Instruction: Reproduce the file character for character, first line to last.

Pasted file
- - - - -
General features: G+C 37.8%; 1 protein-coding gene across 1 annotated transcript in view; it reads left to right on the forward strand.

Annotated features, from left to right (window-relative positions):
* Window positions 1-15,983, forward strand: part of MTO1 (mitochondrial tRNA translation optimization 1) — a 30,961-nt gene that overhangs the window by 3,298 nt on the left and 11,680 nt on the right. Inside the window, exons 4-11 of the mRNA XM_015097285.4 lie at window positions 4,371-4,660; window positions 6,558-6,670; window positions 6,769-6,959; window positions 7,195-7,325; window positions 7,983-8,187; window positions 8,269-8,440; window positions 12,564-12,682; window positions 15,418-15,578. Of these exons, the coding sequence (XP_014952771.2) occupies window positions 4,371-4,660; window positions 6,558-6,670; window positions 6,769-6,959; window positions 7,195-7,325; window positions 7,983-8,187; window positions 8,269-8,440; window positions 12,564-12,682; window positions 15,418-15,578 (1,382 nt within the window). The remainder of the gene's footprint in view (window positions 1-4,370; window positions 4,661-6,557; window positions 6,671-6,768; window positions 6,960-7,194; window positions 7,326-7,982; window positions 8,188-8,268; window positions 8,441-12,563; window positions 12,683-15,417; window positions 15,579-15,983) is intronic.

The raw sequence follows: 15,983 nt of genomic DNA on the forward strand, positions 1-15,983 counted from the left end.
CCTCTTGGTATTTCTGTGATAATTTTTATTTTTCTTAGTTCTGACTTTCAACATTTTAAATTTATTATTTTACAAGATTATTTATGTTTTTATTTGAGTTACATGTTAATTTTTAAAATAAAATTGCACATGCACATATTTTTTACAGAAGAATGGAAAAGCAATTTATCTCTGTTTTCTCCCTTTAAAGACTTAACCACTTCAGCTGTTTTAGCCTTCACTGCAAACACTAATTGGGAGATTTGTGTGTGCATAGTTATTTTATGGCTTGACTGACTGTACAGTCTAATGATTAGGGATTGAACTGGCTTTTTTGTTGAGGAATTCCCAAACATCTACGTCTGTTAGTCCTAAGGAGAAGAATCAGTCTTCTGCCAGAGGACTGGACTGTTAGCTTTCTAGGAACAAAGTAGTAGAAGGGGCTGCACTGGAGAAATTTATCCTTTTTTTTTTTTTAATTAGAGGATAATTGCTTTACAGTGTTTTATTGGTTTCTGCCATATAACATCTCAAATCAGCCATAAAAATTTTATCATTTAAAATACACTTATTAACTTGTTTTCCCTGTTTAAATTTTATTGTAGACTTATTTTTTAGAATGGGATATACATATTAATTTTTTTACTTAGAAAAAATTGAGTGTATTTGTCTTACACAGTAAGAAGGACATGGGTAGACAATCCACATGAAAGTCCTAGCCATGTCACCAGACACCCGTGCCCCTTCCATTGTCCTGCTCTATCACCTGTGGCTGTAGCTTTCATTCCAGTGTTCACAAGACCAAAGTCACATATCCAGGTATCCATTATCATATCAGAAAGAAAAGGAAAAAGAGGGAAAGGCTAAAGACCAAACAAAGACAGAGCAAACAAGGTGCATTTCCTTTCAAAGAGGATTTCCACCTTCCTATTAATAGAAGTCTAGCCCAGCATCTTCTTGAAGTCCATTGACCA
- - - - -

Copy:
General features: G+C 37.8%; 1 protein-coding gene across 1 annotated transcript in view; it reads left to right on the forward strand.

Annotated features, from left to right (window-relative positions):
* Window positions 1-15,983, forward strand: part of MTO1 (mitochondrial tRNA translation optimization 1) — a 30,961-nt gene that overhangs the window by 3,298 nt on the left and 11,680 nt on the right. Inside the window, exons 4-11 of the mRNA XM_015097285.4 lie at window positions 4,371-4,660; window positions 6,558-6,670; window positions 6,769-6,959; window positions 7,195-7,325; window positions 7,983-8,187; window positions 8,269-8,440; window positions 12,564-12,682; window positions 15,418-15,578. Of these exons, the coding sequence (XP_014952771.2) occupies window positions 4,371-4,660; window positions 6,558-6,670; window positions 6,769-6,959; window positions 7,195-7,325; window positions 7,983-8,187; window positions 8,269-8,440; window positions 12,564-12,682; window positions 15,418-15,578 (1,382 nt within the window). The remainder of the gene's footprint in view (window positions 1-4,370; window positions 4,661-6,557; window positions 6,671-6,768; window positions 6,960-7,194; window positions 7,326-7,982; window positions 8,188-8,268; window positions 8,441-12,563; window positions 12,683-15,417; window positions 15,579-15,983) is intronic.

The raw sequence follows: 15,983 nt of genomic DNA on the forward strand, positions 1-15,983 counted from the left end.
CCTCTTGGTATTTCTGTGATAATTTTTATTTTTCTTAGTTCTGACTTTCAACATTTTAAATTTATTATTTTACAAGATTATTTATGTTTTTATTTGAGTTACATGTTAATTTTTAAAATAAAATTGCACATGCACATATTTTTTACAGAAGAATGGAAAAGCAATTTATCTCTGTTTTCTCCCTTTAAAGACTTAACCACTTCAGCTGTTTTAGCCTTCACTGCAAACACTAATTGGGAGATTTGTGTGTGCATAGTTATTTTATGGCTTGACTGACTGTACAGTCTAATGATTAGGGATTGAACTGGCTTTTTTGTTGAGGAATTCCCAAACATCTACGTCTGTTAGTCCTAAGGAGAAGAATCAGTCTTCTGCCAGAGGACTGGACTGTTAGCTTTCTAGGAACAAAGTAGTAGAAGGGGCTGCACTGGAGAAATTTATCCTTTTTTTTTTTTTAATTAGAGGATAATTGCTTTACAGTGTTTTATTGGTTTCTGCCATATAACATCTCAAATCAGCCATAAAAATTTTATCATTTAAAATACACTTATTAACTTGTTTTCCCTGTTTAAATTTTATTGTAGACTTATTTTTTAGAATGGGATATACATATTAATTTTTTTACTTAGAAAAAATTGAGTGTATTTGTCTTACACAGTAAGAAGGACATGGGTAGACAATCCACATGAAAGTCCTAGCCATGTCACCAGACACCCGTGCCCCTTCCATTGTCCTGCTCTATCACCTGTGGCTGTAGCTTTCATTCCAGTGTTCACAAGACCAAAGTCACATATCCAGGTATCCATTATCATATCAGAAAGAAAAGGAAAAAGAGGGAAAGGCTAAAGACCAAACAAAGACAGAGCAAACAAGGTGCATTTCCTTTCAAAGAGGATTTCCACCTTCCTATTAATAGAAGTCTAGCCCAGCATCTTCTTGAAGTCCATTGACCA